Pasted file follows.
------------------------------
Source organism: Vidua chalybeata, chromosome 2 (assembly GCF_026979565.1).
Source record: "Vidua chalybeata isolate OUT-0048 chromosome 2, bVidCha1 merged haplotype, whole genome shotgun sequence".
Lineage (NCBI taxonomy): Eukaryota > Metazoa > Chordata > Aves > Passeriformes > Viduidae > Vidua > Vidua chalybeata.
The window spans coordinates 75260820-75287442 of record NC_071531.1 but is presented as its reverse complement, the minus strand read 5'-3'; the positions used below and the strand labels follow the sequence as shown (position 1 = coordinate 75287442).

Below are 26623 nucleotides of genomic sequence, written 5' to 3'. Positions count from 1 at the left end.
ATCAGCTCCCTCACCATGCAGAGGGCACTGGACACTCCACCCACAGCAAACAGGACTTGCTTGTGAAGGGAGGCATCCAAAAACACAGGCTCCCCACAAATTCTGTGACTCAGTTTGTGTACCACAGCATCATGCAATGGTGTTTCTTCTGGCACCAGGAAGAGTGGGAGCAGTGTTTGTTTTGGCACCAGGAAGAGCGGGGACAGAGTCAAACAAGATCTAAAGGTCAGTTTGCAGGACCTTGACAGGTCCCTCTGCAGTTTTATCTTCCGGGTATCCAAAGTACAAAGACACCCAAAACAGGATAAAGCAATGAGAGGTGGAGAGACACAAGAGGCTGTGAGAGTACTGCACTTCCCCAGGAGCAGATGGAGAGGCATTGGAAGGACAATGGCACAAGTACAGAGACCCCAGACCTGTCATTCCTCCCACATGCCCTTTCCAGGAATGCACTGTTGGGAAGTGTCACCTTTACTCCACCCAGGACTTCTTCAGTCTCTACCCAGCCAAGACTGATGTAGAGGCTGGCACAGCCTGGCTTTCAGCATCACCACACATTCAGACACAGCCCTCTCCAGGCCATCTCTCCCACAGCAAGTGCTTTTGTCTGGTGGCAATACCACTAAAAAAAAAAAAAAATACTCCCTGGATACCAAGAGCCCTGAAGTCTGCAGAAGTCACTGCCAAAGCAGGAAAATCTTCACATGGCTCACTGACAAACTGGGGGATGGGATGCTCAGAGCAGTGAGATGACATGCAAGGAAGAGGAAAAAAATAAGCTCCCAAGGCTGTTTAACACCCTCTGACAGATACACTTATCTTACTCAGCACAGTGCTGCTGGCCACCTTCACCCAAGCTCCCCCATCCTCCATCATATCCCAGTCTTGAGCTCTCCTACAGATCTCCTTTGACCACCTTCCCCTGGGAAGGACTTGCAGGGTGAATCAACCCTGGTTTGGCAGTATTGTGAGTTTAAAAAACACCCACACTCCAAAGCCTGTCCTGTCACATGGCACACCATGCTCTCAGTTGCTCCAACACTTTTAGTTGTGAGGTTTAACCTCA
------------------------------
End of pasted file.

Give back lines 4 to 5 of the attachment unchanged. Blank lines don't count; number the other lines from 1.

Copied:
The window spans coordinates 75260820-75287442 of record NC_071531.1 but is presented as its reverse complement, the minus strand read 5'-3'; the positions used below and the strand labels follow the sequence as shown (position 1 = coordinate 75287442).

Below are 26623 nucleotides of genomic sequence, written 5' to 3'. Positions count from 1 at the left end.